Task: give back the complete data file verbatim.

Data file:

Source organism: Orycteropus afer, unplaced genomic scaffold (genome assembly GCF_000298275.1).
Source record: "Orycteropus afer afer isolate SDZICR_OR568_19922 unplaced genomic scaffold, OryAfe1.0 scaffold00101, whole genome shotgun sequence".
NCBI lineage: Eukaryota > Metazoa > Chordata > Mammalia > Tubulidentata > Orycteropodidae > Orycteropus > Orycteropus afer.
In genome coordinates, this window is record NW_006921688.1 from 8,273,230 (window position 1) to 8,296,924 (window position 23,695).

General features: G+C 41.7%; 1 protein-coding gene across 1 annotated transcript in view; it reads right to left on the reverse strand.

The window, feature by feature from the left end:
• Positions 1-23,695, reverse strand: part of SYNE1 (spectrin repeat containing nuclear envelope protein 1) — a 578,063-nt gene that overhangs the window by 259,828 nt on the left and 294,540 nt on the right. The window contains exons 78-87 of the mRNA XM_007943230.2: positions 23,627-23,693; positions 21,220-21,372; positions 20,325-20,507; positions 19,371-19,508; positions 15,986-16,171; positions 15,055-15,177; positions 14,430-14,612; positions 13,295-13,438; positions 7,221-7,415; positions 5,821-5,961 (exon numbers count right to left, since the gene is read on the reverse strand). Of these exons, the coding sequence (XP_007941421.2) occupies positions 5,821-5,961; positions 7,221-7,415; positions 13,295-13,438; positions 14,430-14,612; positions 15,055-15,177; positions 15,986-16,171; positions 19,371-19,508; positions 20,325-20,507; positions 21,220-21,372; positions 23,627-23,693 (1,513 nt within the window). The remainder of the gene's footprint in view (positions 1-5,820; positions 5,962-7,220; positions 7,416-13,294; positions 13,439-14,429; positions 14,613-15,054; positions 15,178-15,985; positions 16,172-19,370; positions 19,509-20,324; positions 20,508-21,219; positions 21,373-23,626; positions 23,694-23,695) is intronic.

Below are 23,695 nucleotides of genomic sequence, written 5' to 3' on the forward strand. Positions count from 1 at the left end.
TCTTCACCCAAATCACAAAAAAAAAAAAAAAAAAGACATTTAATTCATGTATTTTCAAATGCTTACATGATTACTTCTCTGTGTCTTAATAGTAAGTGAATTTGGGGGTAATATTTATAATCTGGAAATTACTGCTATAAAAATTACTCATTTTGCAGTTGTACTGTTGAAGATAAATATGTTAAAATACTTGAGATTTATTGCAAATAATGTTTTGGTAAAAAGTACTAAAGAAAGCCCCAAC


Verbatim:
Source organism: Orycteropus afer, unplaced genomic scaffold (genome assembly GCF_000298275.1).
Source record: "Orycteropus afer afer isolate SDZICR_OR568_19922 unplaced genomic scaffold, OryAfe1.0 scaffold00101, whole genome shotgun sequence".
NCBI lineage: Eukaryota > Metazoa > Chordata > Mammalia > Tubulidentata > Orycteropodidae > Orycteropus > Orycteropus afer.
In genome coordinates, this window is record NW_006921688.1 from 8,273,230 (window position 1) to 8,296,924 (window position 23,695).

General features: G+C 41.7%; 1 protein-coding gene across 1 annotated transcript in view; it reads right to left on the reverse strand.

The window, feature by feature from the left end:
• Positions 1-23,695, reverse strand: part of SYNE1 (spectrin repeat containing nuclear envelope protein 1) — a 578,063-nt gene that overhangs the window by 259,828 nt on the left and 294,540 nt on the right. The window contains exons 78-87 of the mRNA XM_007943230.2: positions 23,627-23,693; positions 21,220-21,372; positions 20,325-20,507; positions 19,371-19,508; positions 15,986-16,171; positions 15,055-15,177; positions 14,430-14,612; positions 13,295-13,438; positions 7,221-7,415; positions 5,821-5,961 (exon numbers count right to left, since the gene is read on the reverse strand). Of these exons, the coding sequence (XP_007941421.2) occupies positions 5,821-5,961; positions 7,221-7,415; positions 13,295-13,438; positions 14,430-14,612; positions 15,055-15,177; positions 15,986-16,171; positions 19,371-19,508; positions 20,325-20,507; positions 21,220-21,372; positions 23,627-23,693 (1,513 nt within the window). The remainder of the gene's footprint in view (positions 1-5,820; positions 5,962-7,220; positions 7,416-13,294; positions 13,439-14,429; positions 14,613-15,054; positions 15,178-15,985; positions 16,172-19,370; positions 19,509-20,324; positions 20,508-21,219; positions 21,373-23,626; positions 23,694-23,695) is intronic.

Below are 23,695 nucleotides of genomic sequence, written 5' to 3' on the forward strand. Positions count from 1 at the left end.
TCTTCACCCAAATCACAAAAAAAAAAAAAAAAAAGACATTTAATTCATGTATTTTCAAATGCTTACATGATTACTTCTCTGTGTCTTAATAGTAAGTGAATTTGGGGGTAATATTTATAATCTGGAAATTACTGCTATAAAAATTACTCATTTTGCAGTTGTACTGTTGAAGATAAATATGTTAAAATACTTGAGATTTATTGCAAATAATGTTTTGGTAAAAAGTACTAAAGAAAGCCCCAAC